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Department of Education,National Taiwan Normal University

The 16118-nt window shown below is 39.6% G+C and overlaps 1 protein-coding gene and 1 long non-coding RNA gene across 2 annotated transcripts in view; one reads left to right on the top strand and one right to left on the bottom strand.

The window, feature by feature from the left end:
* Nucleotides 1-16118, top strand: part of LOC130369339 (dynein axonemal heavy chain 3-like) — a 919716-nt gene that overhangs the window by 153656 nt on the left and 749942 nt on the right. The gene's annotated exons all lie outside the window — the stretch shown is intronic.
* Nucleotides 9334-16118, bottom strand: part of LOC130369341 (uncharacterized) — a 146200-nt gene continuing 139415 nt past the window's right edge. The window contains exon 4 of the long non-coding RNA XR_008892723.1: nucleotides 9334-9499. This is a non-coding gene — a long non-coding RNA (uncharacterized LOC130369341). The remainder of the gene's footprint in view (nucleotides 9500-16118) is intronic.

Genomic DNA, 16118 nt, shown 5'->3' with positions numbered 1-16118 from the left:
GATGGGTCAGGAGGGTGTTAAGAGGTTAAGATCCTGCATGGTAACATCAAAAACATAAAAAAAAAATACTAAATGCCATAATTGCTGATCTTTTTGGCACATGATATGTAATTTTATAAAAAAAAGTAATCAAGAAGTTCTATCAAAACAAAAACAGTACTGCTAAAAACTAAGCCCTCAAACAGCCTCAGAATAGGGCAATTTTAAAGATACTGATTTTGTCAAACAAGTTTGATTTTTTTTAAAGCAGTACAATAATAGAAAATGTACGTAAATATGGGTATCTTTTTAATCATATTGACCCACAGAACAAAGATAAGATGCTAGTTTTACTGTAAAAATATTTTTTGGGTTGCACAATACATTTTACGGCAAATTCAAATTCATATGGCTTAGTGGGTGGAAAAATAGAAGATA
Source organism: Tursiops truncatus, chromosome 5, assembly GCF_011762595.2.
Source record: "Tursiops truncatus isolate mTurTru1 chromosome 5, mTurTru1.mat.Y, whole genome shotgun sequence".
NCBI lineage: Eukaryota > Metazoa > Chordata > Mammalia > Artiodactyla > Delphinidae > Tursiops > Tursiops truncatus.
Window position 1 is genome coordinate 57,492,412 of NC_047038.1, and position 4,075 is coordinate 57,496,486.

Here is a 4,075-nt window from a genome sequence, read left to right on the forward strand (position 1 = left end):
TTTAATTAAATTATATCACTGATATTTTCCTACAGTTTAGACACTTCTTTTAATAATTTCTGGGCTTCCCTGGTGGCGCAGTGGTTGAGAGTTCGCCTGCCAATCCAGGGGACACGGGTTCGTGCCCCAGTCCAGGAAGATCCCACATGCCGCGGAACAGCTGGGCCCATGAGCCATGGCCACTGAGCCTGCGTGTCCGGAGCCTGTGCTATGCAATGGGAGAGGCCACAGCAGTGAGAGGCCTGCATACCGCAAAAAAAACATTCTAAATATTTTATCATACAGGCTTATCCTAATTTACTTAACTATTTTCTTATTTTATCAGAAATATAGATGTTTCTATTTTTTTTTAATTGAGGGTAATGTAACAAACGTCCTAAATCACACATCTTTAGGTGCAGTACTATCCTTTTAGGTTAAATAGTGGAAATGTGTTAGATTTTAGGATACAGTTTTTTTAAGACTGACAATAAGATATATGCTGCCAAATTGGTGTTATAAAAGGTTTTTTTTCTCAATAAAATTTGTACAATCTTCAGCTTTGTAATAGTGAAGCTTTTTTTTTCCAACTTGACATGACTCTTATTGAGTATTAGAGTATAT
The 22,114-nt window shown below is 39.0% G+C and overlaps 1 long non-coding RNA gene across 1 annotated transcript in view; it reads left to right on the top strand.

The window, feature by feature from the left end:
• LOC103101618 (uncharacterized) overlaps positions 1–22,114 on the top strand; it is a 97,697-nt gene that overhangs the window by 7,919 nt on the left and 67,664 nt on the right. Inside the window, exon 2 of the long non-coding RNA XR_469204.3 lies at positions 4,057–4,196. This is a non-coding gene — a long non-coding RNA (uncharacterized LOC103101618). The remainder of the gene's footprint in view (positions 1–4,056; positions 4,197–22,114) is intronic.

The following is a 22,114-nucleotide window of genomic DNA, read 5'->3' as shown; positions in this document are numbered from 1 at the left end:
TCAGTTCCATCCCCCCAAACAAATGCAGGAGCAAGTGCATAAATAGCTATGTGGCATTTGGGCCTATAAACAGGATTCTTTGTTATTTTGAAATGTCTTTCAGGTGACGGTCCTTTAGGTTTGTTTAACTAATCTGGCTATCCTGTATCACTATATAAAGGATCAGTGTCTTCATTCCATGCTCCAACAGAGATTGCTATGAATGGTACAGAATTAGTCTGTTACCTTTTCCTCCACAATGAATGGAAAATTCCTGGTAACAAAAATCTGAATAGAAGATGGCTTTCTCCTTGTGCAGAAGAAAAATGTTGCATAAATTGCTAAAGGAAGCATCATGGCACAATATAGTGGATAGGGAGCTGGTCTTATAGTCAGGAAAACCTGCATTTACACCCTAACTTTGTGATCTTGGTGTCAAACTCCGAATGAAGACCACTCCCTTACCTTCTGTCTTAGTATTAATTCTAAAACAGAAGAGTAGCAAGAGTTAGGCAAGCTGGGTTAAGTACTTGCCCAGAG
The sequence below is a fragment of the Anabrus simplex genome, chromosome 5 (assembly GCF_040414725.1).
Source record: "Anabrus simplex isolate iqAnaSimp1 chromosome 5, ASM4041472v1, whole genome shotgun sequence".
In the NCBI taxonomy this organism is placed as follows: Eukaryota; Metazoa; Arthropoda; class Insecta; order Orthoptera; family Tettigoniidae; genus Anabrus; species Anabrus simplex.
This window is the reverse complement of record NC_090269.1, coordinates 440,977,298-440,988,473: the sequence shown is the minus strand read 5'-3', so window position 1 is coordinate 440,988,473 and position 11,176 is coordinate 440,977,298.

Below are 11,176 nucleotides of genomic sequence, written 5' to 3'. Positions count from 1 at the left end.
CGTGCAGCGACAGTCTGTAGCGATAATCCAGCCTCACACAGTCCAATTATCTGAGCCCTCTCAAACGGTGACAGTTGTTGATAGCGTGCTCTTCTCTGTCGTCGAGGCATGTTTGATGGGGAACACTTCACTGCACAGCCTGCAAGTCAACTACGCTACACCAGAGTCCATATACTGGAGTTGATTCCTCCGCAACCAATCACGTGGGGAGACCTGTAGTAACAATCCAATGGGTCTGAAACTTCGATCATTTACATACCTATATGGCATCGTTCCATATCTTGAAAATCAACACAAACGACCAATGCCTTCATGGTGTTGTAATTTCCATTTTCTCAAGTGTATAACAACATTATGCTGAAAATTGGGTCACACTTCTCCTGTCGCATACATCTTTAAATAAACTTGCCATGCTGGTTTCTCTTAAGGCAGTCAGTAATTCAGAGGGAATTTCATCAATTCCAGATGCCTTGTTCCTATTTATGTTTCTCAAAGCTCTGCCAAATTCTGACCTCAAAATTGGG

It is generally agreed among educators that education should assist the educated in leading a flourishing and happy life. However, this conceptual question, “what is happiness” is in want of clarification, and “how exactly can education help the educated lead such a fulfilling life” also needs to be expounded. In response to the recent growing interest in happiness studies in various other disciplines, the author suggests that it is necessary to re-examine the concept of happiness and to think about methods to enhance individual happiness in the context of education. An Aristotelian eudaimonistic perspective sorts out two strings of power effecting happiness. In one string, each person who is not completely maimed in terms of virtues is likely to lead a flourishing and happy life with effort, since the possession and exercise of virtues are essential for happiness. For the other string, it must be acknowledged that happiness is vulnerable to the wheel of fortune, for various factors of luck are inevitably involved in the cultivation and exercise of virtues. Hence, the vulnerability and fragility of happiness comes to the fore. For that matter, the contemporary character education generally distinguished by the inculcation of virtues is a practice of enabling the educated to lead a flourishing and happy life in a eudaimonistic sense. With regard to the influence of various factors of luck, however, the powerlessness of education also needs to be recognized and taken into account.